Guerrilla Marketing is an advertising strategy that focuses on low-cost unconventional marketing tactics that yield maximum results.
The original term was coined by Jay Conrad Levinson in his 1984 book ‘Guerrilla Advertising’. The term guerrilla marketing was inspired by guerrilla warfare which is a form of irregular warfare and relates to the small tactic strategies used by armed civilians. Many of these tactics includes ambushes, sabotage, raids and elements of surprise. Much like guerrilla warfare, guerrilla marketing uses the same sort of tactics in the marketing industry.
This alternative advertising style relies heavily on unconventional marketing strategy, high energy and imagination. Guerrilla Marketing is about taking the consumer by surprise, make an indelible impression and create copious amounts of social buzz. Guerrilla marketing is said to make a far more valuable impression with consumers in comparison to more traditional forms of advertising and marketing. This is due to the fact that most guerrilla marketing campaigns aim to strike the consumer at a more personal and memorable level.
The History of Guerrilla Marketing
Advertising can be dated back to 4000 BC where the early Egyptians used papyrus to make sales messages and wall posters. What we consider traditional advertising and marketing slowly developed over the centuries but never really boomed until the early 1900s.
It was at this time that the main goal of advertisements were to educate the consumer on the product or service rather than to entertain and engage them.
In 1960, campaigns focuses on heavy advertising spending in different mass media channels such as radio and print.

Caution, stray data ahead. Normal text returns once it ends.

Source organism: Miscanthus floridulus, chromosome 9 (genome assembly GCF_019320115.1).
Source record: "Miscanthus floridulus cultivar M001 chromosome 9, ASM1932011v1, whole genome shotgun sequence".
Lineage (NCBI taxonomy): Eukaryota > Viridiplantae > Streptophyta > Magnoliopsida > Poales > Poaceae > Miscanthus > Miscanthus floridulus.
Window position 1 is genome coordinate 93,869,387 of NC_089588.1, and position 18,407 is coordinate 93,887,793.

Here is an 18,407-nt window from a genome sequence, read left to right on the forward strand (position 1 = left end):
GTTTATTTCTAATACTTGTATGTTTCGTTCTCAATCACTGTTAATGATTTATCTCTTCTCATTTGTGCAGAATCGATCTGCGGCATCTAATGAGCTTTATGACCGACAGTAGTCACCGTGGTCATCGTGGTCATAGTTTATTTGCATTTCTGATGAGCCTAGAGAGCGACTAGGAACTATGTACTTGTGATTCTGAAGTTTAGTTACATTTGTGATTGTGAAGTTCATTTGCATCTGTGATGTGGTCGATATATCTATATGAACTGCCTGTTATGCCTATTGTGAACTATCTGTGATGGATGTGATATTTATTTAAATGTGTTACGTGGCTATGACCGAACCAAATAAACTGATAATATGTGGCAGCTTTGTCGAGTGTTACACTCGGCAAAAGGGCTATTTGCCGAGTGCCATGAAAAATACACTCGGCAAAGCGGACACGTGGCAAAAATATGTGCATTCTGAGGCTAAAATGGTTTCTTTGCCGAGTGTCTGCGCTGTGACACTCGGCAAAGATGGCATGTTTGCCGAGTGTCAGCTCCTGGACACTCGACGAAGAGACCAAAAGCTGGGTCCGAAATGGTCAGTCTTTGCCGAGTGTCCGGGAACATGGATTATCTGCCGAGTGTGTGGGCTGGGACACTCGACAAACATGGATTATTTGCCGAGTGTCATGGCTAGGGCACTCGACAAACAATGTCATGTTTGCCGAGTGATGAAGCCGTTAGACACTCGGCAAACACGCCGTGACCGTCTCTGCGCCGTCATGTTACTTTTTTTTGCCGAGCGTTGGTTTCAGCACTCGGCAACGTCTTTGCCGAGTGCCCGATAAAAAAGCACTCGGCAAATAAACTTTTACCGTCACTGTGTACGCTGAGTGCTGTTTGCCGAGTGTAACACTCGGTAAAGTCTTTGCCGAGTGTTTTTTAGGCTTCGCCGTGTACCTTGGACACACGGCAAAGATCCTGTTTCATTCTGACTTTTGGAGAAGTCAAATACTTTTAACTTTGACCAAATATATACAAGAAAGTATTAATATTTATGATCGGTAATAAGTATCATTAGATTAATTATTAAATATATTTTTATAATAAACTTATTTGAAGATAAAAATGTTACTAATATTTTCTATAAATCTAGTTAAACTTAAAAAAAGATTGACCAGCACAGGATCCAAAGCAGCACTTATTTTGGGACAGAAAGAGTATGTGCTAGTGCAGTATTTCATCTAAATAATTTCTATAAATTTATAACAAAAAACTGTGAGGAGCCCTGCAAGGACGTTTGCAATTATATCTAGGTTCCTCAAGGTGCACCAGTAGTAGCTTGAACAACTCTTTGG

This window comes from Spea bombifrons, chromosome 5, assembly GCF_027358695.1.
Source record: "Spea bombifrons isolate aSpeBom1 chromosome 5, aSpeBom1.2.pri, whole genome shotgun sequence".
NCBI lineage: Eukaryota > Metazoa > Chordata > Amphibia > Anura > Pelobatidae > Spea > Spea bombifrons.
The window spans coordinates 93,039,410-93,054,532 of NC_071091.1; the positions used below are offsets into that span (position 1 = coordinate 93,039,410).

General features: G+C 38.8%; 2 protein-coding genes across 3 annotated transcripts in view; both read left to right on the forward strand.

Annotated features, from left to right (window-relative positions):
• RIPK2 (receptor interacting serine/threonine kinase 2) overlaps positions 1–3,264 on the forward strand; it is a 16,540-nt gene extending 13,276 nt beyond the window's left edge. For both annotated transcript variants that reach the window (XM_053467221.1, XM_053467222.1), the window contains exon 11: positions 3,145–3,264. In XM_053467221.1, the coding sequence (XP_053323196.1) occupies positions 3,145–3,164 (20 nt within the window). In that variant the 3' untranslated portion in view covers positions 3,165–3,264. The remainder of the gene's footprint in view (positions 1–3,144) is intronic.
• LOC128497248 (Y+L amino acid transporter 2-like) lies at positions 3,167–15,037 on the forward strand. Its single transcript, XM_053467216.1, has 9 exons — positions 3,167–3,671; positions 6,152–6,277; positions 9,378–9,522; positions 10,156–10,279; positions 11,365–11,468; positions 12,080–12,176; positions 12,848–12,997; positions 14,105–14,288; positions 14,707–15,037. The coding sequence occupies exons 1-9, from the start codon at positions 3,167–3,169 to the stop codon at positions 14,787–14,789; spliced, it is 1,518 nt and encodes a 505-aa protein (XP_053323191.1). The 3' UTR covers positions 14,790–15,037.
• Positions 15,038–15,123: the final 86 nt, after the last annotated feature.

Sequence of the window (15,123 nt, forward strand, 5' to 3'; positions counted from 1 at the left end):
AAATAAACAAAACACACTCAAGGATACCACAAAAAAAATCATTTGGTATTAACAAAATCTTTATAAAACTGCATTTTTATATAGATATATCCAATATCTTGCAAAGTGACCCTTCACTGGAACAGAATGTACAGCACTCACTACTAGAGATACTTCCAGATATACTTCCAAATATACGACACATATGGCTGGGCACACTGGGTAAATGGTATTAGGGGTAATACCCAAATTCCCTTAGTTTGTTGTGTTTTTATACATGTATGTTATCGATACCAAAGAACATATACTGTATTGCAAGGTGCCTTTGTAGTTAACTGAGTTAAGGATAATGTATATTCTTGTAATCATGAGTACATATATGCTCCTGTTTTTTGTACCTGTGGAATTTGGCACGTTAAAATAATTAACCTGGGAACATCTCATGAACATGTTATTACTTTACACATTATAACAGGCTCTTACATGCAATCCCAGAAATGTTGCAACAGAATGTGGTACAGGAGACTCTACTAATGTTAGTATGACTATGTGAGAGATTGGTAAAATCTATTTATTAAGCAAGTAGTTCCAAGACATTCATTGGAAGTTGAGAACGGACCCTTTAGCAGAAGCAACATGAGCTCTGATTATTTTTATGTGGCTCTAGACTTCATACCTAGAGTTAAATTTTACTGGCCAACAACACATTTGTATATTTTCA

It wasn’t till the late 1980s and early 1990s that cable television started seeing advertising messages. The most memorable pioneer during this time was MTV where they focused on getting the consumer to tune in for the advertising message rather than it being the by-product of a featured show.
Agencies struggled to make an impression on consumers and consumers were tired of being marketed to. It was time for a change.
In 1984, marketer Jay Conrad Levinson introduced the formal term in his book called, “Guerrilla Marketing.”
Levinson comes from a background as the Senior Vice-President at J. Walter Thompson and Creative Director and Board Member at Leo Burnett Advertising. In Levinson’s book, he proposes unique ways of approaching and combating traditional forms of advertising. The goal of guerrilla marketing was to use unconventional tactics to advertise on a small budget. During this time, radio, television and print were on the rise, but consumers were growing tired. Levinson suggests that campaigns need to be shocking, unique, outrageous and clever. It needs to create buzz.